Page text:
When addiction runs in our families, or when we fear addiction might develop in our children, we instinctively want to protect them and safeguard them from harm. We want to do everything in our power to keep the addiction from developing, or if it has already appeared, worsening and further overtaking their lives. When we’re worried about our children, sometimes our protectiveness can turn into control. We want to give them the freedom to live their lives fully, to learn life lessons for themselves, without being controlled or directed by us. We want to provide them with the structure and guidance they need to learn how to make good decisions for themselves, to take care of themselves, and to love themselves.
Sometimes controlling our children makes them distance themselves from us, an unintended consequence of our fear, worry and anxiety. Control creates resistance. When people feel controlled, their instinct is to defy that control and rebel against it. People want to feel independent and autonomous. They don’t want to feel as though people in their lives, including their parents, are dictating their lives or forcing them in any given direction. When our children want to resist our control, they start to rebel against us, defy us and lash out at us. They shut down and stop talking to us. They might even be more tempted to turn to addictive substances and behaviors, in an attempt to escape the stress and anger they’re feeling around being controlled. We want to keep the lines of communication open between us. We want them to keep talking to us and confiding in us. We want to encourage them to come to us with whatever is troubling them. They’re much less likely to do this when they’re feeling controlled by us.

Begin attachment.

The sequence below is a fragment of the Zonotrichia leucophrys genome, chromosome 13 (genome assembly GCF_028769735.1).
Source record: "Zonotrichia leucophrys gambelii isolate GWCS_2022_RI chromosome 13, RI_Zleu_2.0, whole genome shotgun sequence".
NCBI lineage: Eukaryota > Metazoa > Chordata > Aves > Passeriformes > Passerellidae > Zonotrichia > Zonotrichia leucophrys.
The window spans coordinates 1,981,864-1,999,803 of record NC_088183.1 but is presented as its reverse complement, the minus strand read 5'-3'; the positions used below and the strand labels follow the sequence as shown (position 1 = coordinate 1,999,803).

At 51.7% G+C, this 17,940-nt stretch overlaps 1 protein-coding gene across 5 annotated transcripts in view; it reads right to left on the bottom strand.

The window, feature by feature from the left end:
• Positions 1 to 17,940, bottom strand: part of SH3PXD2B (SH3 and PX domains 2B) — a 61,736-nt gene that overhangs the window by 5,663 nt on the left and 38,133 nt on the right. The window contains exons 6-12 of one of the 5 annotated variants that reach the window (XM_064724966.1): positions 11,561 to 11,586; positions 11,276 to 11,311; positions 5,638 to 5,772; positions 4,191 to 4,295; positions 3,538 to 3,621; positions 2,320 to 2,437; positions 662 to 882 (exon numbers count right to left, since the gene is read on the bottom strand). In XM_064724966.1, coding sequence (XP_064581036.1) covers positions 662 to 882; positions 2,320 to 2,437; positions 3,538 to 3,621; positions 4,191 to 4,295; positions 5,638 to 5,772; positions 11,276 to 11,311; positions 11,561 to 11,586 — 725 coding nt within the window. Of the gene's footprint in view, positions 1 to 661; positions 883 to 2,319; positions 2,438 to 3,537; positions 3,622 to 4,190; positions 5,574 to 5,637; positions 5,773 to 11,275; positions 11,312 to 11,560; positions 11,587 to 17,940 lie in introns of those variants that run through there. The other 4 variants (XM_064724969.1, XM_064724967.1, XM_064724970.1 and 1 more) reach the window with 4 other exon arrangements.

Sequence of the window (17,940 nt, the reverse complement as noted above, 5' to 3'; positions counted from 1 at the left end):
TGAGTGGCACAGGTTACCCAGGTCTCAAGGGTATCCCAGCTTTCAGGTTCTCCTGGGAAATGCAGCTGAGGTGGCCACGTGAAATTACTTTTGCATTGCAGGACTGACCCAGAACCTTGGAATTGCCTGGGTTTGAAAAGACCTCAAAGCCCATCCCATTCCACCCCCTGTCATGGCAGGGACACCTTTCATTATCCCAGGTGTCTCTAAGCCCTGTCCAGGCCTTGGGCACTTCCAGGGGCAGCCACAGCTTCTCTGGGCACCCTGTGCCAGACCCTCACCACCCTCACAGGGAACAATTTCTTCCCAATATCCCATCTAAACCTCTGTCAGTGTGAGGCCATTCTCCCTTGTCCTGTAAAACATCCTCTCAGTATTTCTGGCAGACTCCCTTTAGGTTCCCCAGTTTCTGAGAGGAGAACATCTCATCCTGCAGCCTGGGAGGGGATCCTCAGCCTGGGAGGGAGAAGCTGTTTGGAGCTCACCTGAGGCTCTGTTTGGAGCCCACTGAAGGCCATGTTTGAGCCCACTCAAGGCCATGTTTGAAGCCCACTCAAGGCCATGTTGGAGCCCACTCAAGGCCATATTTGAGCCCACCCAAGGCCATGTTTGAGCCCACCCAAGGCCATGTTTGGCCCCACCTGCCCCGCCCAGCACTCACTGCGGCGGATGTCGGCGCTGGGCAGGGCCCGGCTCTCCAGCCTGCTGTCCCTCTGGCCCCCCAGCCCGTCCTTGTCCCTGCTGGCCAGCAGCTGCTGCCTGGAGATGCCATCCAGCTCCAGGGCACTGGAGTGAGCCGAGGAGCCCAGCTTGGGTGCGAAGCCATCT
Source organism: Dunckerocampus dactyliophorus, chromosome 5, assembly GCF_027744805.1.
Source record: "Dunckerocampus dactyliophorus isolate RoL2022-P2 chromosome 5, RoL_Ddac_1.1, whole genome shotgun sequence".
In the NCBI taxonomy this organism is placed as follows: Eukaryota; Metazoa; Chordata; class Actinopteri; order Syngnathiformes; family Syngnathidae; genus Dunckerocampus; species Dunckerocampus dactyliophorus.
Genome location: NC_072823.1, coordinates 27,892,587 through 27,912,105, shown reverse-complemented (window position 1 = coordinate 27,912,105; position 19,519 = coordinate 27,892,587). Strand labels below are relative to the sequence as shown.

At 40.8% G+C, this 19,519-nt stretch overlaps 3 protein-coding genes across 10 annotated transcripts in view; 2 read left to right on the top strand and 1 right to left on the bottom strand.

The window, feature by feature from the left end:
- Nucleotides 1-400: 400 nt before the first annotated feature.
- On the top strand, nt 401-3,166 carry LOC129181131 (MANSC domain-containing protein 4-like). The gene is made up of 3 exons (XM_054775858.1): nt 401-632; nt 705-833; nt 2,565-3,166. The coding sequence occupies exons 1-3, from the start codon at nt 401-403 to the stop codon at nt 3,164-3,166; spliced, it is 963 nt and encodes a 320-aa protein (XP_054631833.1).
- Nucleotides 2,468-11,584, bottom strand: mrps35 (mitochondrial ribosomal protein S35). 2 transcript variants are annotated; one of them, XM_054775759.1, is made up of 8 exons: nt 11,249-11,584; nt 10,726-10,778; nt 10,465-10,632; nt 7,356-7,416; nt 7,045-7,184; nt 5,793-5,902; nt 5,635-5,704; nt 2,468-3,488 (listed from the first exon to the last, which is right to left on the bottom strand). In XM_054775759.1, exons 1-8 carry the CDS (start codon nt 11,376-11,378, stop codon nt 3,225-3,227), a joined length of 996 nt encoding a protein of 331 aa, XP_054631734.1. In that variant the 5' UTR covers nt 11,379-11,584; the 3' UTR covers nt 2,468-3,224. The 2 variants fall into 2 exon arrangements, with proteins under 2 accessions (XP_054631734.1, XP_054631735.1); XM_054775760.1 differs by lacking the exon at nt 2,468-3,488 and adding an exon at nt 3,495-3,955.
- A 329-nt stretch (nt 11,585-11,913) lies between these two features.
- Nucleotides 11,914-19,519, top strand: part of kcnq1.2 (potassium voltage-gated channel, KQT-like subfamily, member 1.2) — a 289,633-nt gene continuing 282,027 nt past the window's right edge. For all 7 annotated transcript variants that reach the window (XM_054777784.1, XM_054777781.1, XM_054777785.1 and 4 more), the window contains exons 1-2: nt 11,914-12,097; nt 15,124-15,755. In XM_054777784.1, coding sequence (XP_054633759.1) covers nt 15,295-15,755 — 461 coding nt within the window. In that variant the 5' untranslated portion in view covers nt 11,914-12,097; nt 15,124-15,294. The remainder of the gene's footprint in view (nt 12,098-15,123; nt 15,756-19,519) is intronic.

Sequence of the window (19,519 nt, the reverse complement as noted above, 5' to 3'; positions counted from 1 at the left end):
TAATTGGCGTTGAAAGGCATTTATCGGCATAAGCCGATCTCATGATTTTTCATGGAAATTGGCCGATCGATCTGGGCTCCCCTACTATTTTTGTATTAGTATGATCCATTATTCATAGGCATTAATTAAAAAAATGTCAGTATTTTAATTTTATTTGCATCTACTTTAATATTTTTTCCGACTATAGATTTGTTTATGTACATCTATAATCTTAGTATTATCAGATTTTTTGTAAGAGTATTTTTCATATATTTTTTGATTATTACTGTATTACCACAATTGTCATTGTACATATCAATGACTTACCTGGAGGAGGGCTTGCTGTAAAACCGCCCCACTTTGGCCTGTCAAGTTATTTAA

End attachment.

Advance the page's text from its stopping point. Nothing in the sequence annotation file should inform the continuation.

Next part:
In order to give our children the freedom they need to live their lives on their own terms, we have to learn how to step back, to relinquish our need for control, to allow them to come to us without being overbearing with them. We can’t impose our own views on our children, we can only share those views with them and teach them everything we think will help prepare them for the road ahead. We have to release our expectations about how things should go, how they should live, what kinds of lives they ought to lead. We have to be there to provide unconditional love and support but not try to dictate or control their lives. When we can do this, when we strike this delicate balance, we enable ourselves to be there for our children without pushing them away.
Riverside Recovery is committed to your family’s recovery. Our treatment programs include multiple forms of therapy, family workshops and mindfulness-based relapse prevention education. Call (800) 871-5440 for more information.